Science is the study of matter, spirituality is the study of what matters
We live in an age of science and technology. Technological advancement has increased enormously our knowledge of the world around us, especially our knowledge to reshape that world according to our wishes.
While such knowledge can be empowering, it can also be blinding. Why blinding? Because science and technology focus on the study of matter: the study of how the material objects in the outer world interact. But more important than the study of matter is the study of what matters: what is truly important for us, what brings meaning and fulfillment to our life.
Unfortunately, we often get obsessed with technology, especially with the associated allurements of ever-faster devices. Amidst such obsession, we often forget whether technology is providing us what truly matters. The Bhagavad-gita (18.22) declares as ignorance inducing that knowledge which makes us obsessed with one slice of reality.
While Arjuna had sophisticated knowledge of weapons – of matter – that knowledge didn’t protect him from utter confusion when confronted with life’s inevitable dilemmas (02.06). Only when the Gita provided him the knowledge of what matters could he become calm enough to use his knowledge of matter effectively (18.73).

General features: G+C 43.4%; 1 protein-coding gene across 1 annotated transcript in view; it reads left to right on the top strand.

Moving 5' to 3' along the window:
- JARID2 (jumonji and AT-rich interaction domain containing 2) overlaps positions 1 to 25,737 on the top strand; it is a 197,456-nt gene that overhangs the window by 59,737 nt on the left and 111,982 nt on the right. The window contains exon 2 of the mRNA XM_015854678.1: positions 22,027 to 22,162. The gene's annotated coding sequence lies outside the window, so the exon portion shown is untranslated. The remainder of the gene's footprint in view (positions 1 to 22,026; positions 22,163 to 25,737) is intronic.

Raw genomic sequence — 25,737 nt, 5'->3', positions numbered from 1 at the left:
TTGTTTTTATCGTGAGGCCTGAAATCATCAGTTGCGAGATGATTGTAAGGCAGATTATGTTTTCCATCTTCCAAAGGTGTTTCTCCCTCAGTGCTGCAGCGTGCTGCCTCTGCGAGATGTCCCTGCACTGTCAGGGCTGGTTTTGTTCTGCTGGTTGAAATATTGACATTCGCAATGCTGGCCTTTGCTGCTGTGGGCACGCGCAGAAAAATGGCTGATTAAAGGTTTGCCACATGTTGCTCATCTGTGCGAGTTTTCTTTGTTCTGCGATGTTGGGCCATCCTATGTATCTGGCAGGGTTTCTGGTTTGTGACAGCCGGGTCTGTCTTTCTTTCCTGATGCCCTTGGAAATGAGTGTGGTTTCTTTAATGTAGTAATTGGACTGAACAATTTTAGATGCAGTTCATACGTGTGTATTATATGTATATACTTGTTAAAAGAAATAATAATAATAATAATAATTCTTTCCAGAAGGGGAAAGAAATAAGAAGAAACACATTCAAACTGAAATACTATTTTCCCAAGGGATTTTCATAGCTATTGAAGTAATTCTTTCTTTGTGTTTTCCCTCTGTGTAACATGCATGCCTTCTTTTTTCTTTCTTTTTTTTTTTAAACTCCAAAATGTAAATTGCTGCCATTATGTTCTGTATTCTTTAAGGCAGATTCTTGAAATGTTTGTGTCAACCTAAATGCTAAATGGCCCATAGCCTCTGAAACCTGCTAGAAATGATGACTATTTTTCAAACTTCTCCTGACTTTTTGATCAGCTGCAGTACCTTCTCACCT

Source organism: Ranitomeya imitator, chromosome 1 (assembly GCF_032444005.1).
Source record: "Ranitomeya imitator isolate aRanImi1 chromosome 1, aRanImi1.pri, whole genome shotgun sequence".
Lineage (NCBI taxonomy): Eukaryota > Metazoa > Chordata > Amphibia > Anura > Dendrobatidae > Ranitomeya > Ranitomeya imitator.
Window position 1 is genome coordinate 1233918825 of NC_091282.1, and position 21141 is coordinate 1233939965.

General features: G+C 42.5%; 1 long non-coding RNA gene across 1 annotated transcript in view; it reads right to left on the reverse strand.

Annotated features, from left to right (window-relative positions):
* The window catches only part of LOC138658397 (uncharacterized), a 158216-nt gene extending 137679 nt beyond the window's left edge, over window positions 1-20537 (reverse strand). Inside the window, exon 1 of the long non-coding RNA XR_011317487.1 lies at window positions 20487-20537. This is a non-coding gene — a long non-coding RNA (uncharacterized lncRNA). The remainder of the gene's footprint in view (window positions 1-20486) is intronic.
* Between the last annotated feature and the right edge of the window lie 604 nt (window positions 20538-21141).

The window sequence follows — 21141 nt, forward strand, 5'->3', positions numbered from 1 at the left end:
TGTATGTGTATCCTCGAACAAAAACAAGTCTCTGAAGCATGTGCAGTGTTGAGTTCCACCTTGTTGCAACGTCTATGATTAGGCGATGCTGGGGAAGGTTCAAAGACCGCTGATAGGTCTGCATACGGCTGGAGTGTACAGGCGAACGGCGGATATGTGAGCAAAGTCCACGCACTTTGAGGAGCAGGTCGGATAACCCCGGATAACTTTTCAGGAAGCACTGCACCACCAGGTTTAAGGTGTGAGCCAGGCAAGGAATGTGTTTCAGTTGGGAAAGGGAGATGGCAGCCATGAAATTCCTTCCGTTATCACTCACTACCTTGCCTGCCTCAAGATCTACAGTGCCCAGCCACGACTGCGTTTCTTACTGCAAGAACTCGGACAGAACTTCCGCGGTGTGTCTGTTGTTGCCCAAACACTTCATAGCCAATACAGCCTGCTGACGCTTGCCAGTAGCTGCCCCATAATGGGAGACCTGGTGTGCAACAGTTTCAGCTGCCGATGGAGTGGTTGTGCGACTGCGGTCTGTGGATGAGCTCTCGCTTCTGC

Despite all our technological knowledge, we too are experiencing enormous distraction and disorientation. Indeed, such problems seem to be increasing with technological advancement. For example, the more we get hooked to social media, which is created and extended by technology, the more we become alienated from pursuing those things that bring fulfillment into our life.
To address such problems, we need to begin by setting our priorities straight, putting the knowledge of what matters before the knowledge of matter. Just as the Gita helped Arjuna to focus on the things that matter, it stands ready to help us too.
Think it over:
- How can knowledge of technology be blinding?
- How is technological advancement increasing our distraction?
- What can you do to prioritize the knowledge of what matters above the knowledge of matter?
18.22 And that knowledge by which one is attached to one kind of work as the all in all, without knowledge of the truth, and which is very meager, is said to be in the mode of darkness.
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